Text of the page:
Pest Away Tips

8 Effective Ways to deal with Vole Holes in Your Lawn

Dealing with Vole Holes in Your Lawn

Have you ever wandered into your garden or lawn and stumbled on small burrows or surface tunnels that make it appear like it’s been attacked by tiny moles? It’s possible that the cause of these holes is a little-known critter known as the vole.

Voles are small, burrowing rodents that dig underground burrows and form extensive networks of trails that can make your lawn look unsightly and reduce its health.

In this article, we outline how to identify vole holes and tunnels, the best ways to fill in the holes, and tackle the importance of filling in these holes.

We also take a look at ways to prevent the reoccurrence of vole holes, creating a physical barrier, and using tree guards to protect saplings. Lastly, we will touch on natural vole predators, which can help control the critter population in the garden.

Why Voles Dig Holes

Voles, also called meadow mice, are prolific diggers and burrowers. They create surface tunnels and burrows to access food and water, hide from predators, nest, and socialize.

The primary food source for voles is grassroots and other vegetation, so they prefer areas with population concentrations of these nutrients, such as garden beds and lawns. Their tunnels can be mistaken for those dug by moles, but little round holes about the size of golf balls usually reveal their presence.

How to Identify Vole Holes and Tunnels

Before beginning to fill in vole holes, it is crucial to identify them properly. The most common indication of vole activity is small holes that range from 1-2 inches in diameter.

The holes can be distinguished from mole openings by their smaller size and resemblance to golf holes. Voles also create surface depressions on the ground that are raised in separate spots, making them easier to spot.

Observing clips on the grass tips, debris, and delicate plant roots can also assist in determining vole activity. Their burled highways may resemble mole tunnels, running through lawns and other areas.

Best Ways to Fill in Vole Holes

After identifying the voles’ activity, the next step is to fill in the holes promptly. It’s essential to fill in active holes as soon as possible because voles are active year-round, and their continued presence can destroy the health of your lawn or garden bed.

To fill in vole holes, start by raking the area flat and removing any debris. Then, fill in the holes with topsoil followed by overseeding.

This will help to strengthen the lawn that may have been harmed by vole activity. After overseeding, add some compost for organic nutrients, use a compactor to eliminate air pockets, and incorporate grass fertilizer to encourage growth and restore lawn health.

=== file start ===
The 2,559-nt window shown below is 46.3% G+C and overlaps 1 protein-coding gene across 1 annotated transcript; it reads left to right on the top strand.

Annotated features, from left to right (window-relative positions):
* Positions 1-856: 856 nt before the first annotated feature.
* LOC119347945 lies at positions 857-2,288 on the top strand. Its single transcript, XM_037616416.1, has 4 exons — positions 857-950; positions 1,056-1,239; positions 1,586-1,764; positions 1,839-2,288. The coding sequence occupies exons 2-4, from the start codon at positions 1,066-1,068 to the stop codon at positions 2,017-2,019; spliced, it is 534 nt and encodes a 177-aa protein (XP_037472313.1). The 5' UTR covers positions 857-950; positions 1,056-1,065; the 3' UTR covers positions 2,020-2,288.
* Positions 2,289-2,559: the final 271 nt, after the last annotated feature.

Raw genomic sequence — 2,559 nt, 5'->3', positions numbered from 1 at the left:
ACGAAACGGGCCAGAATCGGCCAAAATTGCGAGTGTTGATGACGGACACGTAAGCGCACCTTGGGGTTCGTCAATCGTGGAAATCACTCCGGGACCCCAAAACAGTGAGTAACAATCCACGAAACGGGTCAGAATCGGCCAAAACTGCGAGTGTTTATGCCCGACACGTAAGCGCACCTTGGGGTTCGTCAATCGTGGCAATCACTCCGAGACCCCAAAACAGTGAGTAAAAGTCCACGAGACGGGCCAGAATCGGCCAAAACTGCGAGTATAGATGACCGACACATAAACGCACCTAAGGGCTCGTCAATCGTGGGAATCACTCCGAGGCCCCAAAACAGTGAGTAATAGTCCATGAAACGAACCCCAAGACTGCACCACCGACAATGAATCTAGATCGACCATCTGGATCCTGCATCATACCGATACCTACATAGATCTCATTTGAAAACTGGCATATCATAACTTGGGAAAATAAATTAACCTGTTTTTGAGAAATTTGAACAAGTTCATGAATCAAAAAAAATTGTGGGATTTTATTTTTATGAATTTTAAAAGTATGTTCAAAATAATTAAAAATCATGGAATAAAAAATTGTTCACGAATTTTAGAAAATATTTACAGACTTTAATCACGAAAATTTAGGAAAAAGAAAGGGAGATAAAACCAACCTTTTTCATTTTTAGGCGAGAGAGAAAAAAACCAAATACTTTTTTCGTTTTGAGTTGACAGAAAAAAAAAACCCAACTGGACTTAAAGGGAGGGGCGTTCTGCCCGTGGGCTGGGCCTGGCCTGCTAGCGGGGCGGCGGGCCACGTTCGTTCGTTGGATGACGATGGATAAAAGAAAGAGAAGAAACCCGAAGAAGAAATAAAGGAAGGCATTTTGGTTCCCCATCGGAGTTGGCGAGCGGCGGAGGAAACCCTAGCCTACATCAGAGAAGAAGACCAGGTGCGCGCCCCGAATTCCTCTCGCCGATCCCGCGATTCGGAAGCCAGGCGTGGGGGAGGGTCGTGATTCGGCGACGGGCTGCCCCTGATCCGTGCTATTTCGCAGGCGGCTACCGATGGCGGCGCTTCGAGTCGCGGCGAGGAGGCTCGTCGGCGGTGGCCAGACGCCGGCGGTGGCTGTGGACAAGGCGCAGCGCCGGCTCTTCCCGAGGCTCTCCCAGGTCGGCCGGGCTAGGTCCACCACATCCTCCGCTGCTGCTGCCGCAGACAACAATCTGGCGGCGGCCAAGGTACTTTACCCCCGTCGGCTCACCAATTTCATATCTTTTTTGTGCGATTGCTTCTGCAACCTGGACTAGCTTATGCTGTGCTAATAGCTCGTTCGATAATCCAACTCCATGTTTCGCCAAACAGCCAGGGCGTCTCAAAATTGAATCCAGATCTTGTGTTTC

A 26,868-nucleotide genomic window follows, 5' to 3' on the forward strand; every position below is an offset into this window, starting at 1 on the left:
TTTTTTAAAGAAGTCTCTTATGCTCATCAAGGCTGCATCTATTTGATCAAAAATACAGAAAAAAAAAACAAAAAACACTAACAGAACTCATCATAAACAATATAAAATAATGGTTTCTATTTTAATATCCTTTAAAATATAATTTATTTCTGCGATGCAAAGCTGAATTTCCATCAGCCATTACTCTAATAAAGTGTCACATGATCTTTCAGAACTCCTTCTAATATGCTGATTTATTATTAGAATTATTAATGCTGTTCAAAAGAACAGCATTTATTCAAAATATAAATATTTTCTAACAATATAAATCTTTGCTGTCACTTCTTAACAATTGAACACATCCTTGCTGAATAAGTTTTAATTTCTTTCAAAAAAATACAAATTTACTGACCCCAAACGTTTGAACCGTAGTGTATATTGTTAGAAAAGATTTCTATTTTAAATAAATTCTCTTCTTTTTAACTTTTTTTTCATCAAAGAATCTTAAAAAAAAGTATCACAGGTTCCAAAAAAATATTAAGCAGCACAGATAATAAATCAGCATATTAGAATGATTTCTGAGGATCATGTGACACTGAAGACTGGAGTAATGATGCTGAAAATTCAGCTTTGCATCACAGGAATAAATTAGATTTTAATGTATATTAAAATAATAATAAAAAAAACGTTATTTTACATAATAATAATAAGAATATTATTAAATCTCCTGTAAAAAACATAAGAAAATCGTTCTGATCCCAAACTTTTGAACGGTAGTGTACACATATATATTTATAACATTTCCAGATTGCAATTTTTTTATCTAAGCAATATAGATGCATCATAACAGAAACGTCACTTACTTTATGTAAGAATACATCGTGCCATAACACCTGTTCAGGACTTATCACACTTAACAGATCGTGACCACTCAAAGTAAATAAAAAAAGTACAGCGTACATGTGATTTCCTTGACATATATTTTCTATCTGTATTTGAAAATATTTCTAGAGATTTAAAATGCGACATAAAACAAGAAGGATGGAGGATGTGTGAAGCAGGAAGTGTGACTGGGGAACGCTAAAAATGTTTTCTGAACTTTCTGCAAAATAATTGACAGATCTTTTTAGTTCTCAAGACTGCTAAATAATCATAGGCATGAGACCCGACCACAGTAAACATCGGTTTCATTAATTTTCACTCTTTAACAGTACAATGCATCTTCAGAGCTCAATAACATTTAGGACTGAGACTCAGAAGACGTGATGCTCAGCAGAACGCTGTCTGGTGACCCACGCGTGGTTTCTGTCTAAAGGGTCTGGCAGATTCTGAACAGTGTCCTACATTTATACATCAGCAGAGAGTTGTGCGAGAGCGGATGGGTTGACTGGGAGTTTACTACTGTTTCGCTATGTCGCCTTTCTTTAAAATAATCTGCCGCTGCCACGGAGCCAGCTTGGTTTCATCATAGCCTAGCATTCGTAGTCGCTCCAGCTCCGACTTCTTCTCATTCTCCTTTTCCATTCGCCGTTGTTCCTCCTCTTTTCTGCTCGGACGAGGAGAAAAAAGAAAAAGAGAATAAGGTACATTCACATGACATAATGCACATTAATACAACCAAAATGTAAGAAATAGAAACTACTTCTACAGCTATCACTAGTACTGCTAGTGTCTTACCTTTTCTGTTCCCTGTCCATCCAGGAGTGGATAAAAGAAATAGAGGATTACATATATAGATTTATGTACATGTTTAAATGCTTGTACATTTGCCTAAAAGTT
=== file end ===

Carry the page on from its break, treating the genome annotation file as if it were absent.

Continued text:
Importance of Filling in Vole Holes

Not filling in vole holes can attract other critters like mice, pests, and insects, as they love burrowing in existing holes. Lawnmowers may get damaged because of voids created by voles in your yard, leading to higher mowing costs.

Continued vole activity can cause grass roots to dry up, suffocate, deform, and in severe cases, make your lawn or garden bed eventually become barren.

Preventing Reoccurrence of Vole Holes

After filling in the vole holes, it’s crucial to apply effective methods to stop their reoccurrence. Here are some tips that can assist in preventing the reoccurrence of vole holes in your lawn or garden.

1. Remove Sources of Cover

Voles are tiny creatures that often find cover in grass, mulch, and weeds.

Keeping your garden or lawn clean by regularly mowing, eliminating debris, removing mulch, and keeping vegetation-free zones will help to discourage voles from establishing their burrows. 2.

Create a Physical Barrier

Voles can gnaw through rubber, plastic, and wood, but they have a hard time gnawing through metal hardware cloth or plastic mesh. Therefore, installing a mesh around your garden beds or lawn can help keep the voles out.

The mesh should be dug about six inches into the soil and four inches above the ground. Periodic checking can help verify that the mesh still in good condition and doing its part as a barrier.

3. Use Tree Guards

Voles can cause significant damage to saplings and young trees by gnawing off their bark and killing the plant.

Using tree guards will help to stop voles from approaching your treasured trees and saplings. Periodic checking is always recommended so that the guards are still preventing vole damage.

4. Encourage Natural Predators

Natural predators can help regulate and control the population of voles in your garden.

One of the ways to do this is by creating open spaces in your garden or lawn, which voles tend to avoid as they prefer to operate in covered areas. Some of the natural predators you can encourage include birds of prey, domestic cats, weasels, and snakes.

Another method is using kite scarers to trick voles into thinking that there is a bird of prey in the sky. In conclusion, keeping voles under control is essential, as they can wreak havoc on your garden or lawn’s health.